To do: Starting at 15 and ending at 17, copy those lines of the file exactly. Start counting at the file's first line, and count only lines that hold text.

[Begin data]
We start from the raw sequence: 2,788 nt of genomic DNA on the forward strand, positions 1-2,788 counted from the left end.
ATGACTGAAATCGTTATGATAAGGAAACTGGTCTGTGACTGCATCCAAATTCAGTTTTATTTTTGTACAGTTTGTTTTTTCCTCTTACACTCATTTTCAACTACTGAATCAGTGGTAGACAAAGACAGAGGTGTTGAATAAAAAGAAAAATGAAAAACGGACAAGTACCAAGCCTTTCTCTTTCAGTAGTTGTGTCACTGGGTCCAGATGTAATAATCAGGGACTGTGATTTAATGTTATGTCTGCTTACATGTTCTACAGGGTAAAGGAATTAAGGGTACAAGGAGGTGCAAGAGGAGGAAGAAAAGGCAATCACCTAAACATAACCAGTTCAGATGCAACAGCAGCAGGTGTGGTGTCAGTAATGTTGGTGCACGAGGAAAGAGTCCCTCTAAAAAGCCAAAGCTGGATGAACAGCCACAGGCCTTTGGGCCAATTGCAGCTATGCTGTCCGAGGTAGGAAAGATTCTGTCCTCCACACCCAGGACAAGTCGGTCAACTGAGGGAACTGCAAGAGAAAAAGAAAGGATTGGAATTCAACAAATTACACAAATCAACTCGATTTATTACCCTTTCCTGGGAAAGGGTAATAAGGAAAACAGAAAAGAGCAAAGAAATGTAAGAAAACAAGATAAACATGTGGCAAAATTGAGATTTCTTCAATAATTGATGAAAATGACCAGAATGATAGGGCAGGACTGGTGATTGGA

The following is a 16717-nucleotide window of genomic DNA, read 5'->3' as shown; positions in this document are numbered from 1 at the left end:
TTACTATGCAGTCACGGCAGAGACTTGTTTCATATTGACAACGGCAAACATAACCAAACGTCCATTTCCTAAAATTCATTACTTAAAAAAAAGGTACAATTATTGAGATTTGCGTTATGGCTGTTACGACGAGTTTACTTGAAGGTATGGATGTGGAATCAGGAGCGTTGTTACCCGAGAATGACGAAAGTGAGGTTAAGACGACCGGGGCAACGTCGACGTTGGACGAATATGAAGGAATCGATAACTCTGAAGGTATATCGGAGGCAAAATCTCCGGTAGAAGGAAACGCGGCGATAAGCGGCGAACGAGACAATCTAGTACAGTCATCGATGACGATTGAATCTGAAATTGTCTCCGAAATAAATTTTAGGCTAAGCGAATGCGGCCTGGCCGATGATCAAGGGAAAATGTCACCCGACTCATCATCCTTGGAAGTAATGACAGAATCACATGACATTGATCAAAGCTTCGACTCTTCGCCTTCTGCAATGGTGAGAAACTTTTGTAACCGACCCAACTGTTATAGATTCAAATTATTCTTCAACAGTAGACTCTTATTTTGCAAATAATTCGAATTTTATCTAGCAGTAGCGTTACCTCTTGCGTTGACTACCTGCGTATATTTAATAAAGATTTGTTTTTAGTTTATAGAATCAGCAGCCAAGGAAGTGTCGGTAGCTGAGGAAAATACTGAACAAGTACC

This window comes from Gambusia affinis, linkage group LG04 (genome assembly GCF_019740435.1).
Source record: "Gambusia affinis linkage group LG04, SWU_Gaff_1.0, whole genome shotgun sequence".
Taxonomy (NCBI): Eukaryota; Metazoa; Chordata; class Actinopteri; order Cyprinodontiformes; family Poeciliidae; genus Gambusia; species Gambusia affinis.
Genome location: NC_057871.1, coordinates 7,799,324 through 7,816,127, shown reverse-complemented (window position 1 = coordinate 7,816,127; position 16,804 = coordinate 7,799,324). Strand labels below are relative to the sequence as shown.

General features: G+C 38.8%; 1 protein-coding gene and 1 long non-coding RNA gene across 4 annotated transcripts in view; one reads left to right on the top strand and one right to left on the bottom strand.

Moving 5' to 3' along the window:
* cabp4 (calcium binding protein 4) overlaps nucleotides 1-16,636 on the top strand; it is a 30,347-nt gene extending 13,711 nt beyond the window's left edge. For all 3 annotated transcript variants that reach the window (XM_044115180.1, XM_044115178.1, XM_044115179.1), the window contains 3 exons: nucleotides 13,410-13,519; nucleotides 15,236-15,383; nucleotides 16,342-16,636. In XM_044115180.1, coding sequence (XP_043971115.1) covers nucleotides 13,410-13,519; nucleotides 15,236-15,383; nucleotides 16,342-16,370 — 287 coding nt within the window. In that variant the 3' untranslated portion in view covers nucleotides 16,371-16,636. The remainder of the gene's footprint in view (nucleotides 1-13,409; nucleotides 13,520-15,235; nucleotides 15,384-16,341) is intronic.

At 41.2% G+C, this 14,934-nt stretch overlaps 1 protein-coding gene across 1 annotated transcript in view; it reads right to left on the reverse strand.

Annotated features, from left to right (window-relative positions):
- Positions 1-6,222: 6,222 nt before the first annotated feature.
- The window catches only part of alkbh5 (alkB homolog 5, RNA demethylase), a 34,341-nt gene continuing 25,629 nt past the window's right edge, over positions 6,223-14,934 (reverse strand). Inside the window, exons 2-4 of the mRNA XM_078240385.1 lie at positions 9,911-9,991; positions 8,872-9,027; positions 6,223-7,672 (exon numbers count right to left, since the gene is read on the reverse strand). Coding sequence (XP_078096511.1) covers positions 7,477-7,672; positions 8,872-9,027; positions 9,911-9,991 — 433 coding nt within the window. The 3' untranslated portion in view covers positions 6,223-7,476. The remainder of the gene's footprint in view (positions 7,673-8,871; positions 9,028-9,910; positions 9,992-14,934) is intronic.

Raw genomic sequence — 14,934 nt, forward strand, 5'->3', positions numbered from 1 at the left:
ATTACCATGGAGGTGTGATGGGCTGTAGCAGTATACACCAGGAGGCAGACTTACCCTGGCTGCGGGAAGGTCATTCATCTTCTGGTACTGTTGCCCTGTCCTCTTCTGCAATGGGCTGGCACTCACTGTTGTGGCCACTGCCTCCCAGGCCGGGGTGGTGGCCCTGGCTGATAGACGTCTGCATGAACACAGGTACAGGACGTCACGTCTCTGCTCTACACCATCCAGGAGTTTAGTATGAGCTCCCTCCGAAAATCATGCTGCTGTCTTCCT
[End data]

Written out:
- The window catches only part of alkbh5 (alkB homolog 5, RNA demethylase), a 34,341-nt gene continuing 25,629 nt past the window's right edge, over positions 6,223-14,934 (reverse strand). Inside the window, exons 2-4 of the mRNA XM_078240385.1 lie at positions 9,911-9,991; positions 8,872-9,027; positions 6,223-7,672 (exon numbers count right to left, since the gene is read on the reverse strand). Coding sequence (XP_078096511.1) covers positions 7,477-7,672; positions 8,872-9,027; positions 9,911-9,991 — 433 coding nt within the window. The 3' untranslated portion in view covers positions 6,223-7,476. The remainder of the gene's footprint in view (positions 7,673-8,871; positions 9,028-9,910; positions 9,992-14,934) is intronic.

Raw genomic sequence — 14,934 nt, forward strand, 5'->3', positions numbered from 1 at the left:
ATTACCATGGAGGTGTGATGGGCTGTAGCAGTATACACCAGGAGGCAGACTTACCCTGGCTGCGGGAAGGTCATTCATCTTCTGGTACTGTTGCCCTGTCCTCTTCTGCAATGGGCTGGCACTCACTGTTGTGGCCACTGCCTCCCAGGCCGGGGTGGTGGCCCTGGCTGATAGACGTCTGCATGAACACAGGTACAGGACGTCACGTCTCTGCTCTACACCATCCAGGAGTTTAGTATGAGCTCCCTCCGAAAATCATGCTGCTGTCTTCCT